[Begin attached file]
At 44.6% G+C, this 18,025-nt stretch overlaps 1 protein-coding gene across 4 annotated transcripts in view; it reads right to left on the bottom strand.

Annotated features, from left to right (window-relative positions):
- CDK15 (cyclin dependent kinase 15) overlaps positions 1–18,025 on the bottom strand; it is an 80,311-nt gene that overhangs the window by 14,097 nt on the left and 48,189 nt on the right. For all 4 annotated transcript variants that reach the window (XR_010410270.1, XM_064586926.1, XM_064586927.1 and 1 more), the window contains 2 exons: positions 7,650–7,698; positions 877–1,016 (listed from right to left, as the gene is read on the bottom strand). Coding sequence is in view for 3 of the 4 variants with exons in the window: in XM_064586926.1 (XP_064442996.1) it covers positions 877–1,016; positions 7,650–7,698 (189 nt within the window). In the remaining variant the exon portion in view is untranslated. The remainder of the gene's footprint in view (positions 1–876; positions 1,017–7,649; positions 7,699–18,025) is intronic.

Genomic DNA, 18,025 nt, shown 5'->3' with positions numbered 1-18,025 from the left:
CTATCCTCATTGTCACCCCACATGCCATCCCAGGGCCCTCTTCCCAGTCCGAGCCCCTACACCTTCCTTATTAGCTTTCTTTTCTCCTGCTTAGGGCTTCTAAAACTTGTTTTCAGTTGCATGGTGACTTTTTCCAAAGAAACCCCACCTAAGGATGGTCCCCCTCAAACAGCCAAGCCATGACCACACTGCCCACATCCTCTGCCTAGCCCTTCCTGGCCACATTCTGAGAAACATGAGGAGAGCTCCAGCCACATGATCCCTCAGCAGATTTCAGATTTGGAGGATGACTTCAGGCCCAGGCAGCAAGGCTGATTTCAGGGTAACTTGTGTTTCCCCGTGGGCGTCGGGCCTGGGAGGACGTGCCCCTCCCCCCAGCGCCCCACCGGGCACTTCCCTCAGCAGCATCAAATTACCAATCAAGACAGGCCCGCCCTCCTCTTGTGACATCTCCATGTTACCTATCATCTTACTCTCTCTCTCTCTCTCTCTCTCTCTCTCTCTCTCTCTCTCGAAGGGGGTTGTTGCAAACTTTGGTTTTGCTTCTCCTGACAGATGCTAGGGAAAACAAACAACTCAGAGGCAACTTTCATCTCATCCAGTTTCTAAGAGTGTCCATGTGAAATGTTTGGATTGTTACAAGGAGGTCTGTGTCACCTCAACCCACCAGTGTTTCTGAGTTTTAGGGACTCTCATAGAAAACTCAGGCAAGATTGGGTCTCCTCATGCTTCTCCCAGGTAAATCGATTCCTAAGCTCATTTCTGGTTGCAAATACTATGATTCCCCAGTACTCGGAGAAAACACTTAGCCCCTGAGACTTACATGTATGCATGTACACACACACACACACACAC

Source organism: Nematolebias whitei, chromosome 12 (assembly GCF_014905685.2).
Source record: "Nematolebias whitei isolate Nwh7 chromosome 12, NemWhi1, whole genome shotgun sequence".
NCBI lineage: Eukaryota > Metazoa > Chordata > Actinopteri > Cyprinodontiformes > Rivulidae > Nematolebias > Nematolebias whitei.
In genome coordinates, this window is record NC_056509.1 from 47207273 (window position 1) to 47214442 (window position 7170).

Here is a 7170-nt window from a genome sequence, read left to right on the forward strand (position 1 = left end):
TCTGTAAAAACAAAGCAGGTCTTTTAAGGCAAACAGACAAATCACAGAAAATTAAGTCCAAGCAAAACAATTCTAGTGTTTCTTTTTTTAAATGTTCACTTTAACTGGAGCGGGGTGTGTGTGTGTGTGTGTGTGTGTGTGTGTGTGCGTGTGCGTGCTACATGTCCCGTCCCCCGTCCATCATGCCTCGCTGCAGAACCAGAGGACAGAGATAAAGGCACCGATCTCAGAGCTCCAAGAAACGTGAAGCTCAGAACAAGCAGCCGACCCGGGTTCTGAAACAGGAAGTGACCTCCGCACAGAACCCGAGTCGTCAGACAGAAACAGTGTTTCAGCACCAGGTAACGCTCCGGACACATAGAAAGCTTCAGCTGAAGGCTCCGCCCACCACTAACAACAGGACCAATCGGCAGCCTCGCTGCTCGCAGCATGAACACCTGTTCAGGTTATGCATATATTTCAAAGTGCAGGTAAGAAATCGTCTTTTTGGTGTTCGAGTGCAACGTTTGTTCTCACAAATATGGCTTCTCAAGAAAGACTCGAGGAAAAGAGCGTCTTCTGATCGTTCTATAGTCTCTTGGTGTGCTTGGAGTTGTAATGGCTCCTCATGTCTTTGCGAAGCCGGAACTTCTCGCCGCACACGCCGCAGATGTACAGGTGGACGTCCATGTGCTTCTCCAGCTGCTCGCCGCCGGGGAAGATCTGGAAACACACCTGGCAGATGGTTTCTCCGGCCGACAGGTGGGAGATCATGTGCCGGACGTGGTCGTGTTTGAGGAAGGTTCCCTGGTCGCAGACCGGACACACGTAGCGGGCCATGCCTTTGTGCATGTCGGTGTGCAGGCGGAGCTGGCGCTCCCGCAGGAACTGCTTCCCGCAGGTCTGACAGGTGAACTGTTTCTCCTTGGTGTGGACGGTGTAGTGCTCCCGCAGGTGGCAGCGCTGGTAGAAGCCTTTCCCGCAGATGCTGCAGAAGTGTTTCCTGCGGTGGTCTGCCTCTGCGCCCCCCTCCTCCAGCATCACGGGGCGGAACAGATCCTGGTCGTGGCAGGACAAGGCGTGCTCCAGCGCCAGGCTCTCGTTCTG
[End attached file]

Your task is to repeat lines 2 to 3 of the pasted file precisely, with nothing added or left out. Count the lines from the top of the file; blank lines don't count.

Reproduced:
Annotated features, from left to right (window-relative positions):
- CDK15 (cyclin dependent kinase 15) overlaps positions 1–18,025 on the bottom strand; it is an 80,311-nt gene that overhangs the window by 14,097 nt on the left and 48,189 nt on the right. For all 4 annotated transcript variants that reach the window (XR_010410270.1, XM_064586926.1, XM_064586927.1 and 1 more), the window contains 2 exons: positions 7,650–7,698; positions 877–1,016 (listed from right to left, as the gene is read on the bottom strand). Coding sequence is in view for 3 of the 4 variants with exons in the window: in XM_064586926.1 (XP_064442996.1) it covers positions 877–1,016; positions 7,650–7,698 (189 nt within the window). In the remaining variant the exon portion in view is untranslated. The remainder of the gene's footprint in view (positions 1–876; positions 1,017–7,649; positions 7,699–18,025) is intronic.